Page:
How to Rewrite the Story of Your Body and/or Mutombo and Me

“Each individual woman’s body demands to be accepted on its own terms.”

-Gloria Steinem


In high school, I found out my nickname was Mutombo. My sister was the one who told me. She had heard a couple kids at our school use it. In case you do not know, Dikembe Mutombo is a 7’2″ former NBA all-star who heralds from the Democratic Republic of Congo. He was a defensive dream and holds the second highest record overall for shots blocked.

It of course hurt to hear that this was my nickname. I wasn’t exactly Ms. Confident about my looks in high school and to know that this nickname came from the black kids at my high school hurt even more, it was both likening me to a man and making fun of my African heritage. 

For most of my life, I have carried a pretty complicated relationship with my body. On one hand, there was a deep, albeit small nucleus of belief that I was in fact beautiful and enough. I liked my dark skin, my thick hair, my almond-shaped eyes.

But, then there was the lack of attention from guys my own age.

The magazine covers of women half my size and considerably lighter.

The fact that I was hardly told I was pretty or cute by my family growing up.

Much of the time, I learned to invest in my humor, my smartness, my athletic gifts. I thought prettiness was the domain of a very specific type of girl and I was not her. I learned to make a lot of self-deprecating jokes and pretend that the insensitive words of others barely bothered me.

For many years, I lied to myself in this way.

But, then I couldn’t take the constant inner circus of nervousness, the way I was holding myself back from fully considering myself beautiful. And so, just out of graduating from college, I dove head long into all things feminist theory and body positivity.

It’s been a good ride, which does not mean easy; I’ve had to mine some deep, deep wounds over the ways I’ve been hurt around beauty, but I have discovered a sincere level of comfort and pride in this body that I have.

A couple of months ago, I was invited to take part in a Nasty Woman shoot by a friend. It was a small gathering. Women of all sizes and shapes. And even though I was the only black woman in attendance, I felt a deep kinship with these women.

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After hearing Donald Trump’s disgusting words against women (grab ’em by the pussy, etc, etc) and being inspired by a rugby women’s photo shoot, my friend teamed up with a Oil City, PA photographer  to create a photo series documenting the power of rewriting body stories.

We started the day with a journaling activity, wrote what we most wanted to embody during this shoot on a glass rock. My rock said “Re-write My Story”. Then we stripped completely naked and started to paint each other. It was awkward at first (at least for me) but over time, I almost forgot I had zero clothes on. Each woman was directed to write the derogatory words and phrases we had personally faced regarding our bodies, as well as any cultural beliefs.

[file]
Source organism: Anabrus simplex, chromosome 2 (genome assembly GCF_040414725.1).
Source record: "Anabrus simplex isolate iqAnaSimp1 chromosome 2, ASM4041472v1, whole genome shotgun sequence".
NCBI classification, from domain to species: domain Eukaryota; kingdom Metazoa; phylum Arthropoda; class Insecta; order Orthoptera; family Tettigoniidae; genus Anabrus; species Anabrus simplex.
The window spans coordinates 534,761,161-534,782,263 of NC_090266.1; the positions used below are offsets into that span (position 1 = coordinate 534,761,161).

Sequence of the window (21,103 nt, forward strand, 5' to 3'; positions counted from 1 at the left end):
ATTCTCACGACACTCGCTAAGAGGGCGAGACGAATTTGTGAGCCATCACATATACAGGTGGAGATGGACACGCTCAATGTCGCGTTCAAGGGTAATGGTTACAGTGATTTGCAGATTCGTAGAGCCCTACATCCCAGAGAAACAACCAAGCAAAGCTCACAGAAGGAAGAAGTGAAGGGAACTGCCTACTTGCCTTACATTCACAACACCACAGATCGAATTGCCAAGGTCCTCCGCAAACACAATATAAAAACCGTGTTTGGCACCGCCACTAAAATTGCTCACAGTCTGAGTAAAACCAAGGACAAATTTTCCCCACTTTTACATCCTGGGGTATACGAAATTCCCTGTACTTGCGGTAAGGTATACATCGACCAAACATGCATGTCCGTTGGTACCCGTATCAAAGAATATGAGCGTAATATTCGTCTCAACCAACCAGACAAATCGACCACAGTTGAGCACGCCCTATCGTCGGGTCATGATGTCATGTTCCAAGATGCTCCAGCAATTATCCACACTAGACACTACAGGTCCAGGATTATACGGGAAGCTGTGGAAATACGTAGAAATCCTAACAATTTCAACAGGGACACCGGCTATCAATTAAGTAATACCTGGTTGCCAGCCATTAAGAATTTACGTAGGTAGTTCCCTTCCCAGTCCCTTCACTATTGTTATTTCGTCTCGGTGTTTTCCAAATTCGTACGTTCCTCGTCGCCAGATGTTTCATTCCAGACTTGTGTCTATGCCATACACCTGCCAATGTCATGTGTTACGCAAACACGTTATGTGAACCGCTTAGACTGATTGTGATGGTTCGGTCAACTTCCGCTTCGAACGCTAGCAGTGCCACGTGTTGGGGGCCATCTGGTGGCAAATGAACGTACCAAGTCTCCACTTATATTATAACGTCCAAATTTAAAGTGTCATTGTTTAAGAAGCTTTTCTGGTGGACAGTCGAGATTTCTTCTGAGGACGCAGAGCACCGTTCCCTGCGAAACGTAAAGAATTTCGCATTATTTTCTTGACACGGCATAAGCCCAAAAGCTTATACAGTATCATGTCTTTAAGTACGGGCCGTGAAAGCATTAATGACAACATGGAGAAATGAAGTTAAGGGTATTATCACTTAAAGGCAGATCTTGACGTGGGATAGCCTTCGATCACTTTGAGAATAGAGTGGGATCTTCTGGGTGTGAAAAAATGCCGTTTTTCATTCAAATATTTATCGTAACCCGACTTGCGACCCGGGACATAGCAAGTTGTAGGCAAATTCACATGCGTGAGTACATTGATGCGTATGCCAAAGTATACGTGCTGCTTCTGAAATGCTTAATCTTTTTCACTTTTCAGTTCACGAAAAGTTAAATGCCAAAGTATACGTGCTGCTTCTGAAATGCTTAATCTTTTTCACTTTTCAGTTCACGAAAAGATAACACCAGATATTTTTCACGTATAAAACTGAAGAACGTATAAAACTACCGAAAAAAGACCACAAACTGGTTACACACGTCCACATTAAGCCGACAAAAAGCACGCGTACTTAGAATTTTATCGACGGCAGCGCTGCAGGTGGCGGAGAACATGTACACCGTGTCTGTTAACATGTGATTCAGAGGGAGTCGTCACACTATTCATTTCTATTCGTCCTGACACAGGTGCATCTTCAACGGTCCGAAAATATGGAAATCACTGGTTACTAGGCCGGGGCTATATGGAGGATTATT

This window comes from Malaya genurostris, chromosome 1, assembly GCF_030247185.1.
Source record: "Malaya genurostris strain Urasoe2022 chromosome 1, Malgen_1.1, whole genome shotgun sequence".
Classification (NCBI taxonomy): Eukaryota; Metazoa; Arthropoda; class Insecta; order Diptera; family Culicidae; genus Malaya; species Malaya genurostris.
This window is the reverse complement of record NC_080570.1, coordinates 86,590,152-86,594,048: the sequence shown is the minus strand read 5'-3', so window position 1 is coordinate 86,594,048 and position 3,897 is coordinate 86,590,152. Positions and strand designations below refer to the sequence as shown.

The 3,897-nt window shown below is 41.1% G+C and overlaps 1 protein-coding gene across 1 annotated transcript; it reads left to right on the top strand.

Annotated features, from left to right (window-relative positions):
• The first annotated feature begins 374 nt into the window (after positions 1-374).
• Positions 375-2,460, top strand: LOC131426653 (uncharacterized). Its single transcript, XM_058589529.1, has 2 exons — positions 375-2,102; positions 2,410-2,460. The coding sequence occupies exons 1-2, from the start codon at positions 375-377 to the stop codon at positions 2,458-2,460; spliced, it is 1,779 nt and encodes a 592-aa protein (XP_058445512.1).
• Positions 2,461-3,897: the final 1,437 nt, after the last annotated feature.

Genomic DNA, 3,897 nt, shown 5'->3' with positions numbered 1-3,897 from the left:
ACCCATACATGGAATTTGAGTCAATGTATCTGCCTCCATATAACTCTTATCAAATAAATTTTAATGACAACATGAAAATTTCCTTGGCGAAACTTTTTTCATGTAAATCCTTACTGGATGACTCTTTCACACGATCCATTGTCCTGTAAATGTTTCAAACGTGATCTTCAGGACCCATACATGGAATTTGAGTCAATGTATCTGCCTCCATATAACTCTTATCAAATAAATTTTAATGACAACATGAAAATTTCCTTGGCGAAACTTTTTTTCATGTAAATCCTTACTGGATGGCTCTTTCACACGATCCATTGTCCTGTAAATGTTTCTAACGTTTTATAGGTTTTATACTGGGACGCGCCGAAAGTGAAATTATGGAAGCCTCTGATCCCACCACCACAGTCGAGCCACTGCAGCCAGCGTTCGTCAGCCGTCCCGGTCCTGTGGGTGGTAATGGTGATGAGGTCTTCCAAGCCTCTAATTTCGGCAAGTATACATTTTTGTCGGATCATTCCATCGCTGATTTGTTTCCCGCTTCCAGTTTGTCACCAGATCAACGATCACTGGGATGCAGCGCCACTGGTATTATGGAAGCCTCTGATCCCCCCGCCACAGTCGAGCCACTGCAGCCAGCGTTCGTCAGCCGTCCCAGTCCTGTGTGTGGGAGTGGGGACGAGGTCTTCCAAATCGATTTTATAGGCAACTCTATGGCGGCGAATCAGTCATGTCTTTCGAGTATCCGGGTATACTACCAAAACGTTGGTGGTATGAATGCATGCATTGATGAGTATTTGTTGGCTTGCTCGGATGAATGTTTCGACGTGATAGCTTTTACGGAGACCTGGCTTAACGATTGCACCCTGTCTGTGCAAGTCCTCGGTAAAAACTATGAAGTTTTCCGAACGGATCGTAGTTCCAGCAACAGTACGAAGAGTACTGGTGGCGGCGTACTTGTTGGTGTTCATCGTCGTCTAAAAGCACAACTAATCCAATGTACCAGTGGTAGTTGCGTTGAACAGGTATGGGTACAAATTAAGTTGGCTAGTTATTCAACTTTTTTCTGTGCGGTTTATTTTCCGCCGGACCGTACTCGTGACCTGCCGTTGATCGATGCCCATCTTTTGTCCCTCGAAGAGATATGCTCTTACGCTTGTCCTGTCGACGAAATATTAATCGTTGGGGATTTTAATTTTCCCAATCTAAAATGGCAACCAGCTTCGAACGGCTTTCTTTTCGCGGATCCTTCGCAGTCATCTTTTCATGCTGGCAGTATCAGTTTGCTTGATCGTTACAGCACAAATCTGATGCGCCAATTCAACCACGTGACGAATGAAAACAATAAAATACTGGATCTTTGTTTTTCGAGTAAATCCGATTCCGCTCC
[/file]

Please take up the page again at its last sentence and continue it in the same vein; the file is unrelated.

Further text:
Hearing the words these women have faced was alarming and so, so sad. Sometimes all we could each do was shake our heads in incredulity at the cruelty that women too often face about their bodies. There was one of us who was told by a stranger that she had “good dick sucking lips”, another woman whose father would call her “porky”, a new mother who was told that her breastfeeding in public was disgusting and gross.

On my body, there were words like “man” and “pretty…for a dark-skinned girl” and “there goes a big bitch!”. Across my back I had a woman write “Black women aren’t pretty, it’s science” to account for all the reductive pseudoscience garbage, all the Most Beautiful lists that negate black women, all the ways in which apparently black women are seen as less than.

We took a series of pictures and then we washed off the paint. Amidst the faded colors, we started to write the words we saw in each other. Words like “strong”, “beautiful”, “enough”, and “sensual”.

The new words mixed in with the paint of the old stories. Despite our washing off of the old words, part of their messages still lingered on us.

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It was a good lesson of the path of deep body love and satisfaction. For the initial part of my life, I chose to ignore the words and ideas centered around my body. As I started my healing journey, there was a part of me that just wanted to blast these stories away, erase them for good.

But, it rarely works that way.

Those stories will always be there. They are a part of my prologue and to make them disappear would be to erase just how much they have deepened my compassion for myself and for others. I have to see the pain of those words to truly heal. “Thinking positive” and forgetting are band-aids, short-term forms of assistance. It is the reckoning with our pasts with eyes wide open that truly instigates the deeper healing. 

I am so, so grateful I got to take part in this series. Admittedly, I am still a little apprehensive of posting my naked pictures on the internet, but I hope that one day I will have the courage to do so. They are beautiful images. (Another friend wrote a beautiful blog post about the experience and you can find some of the images here.)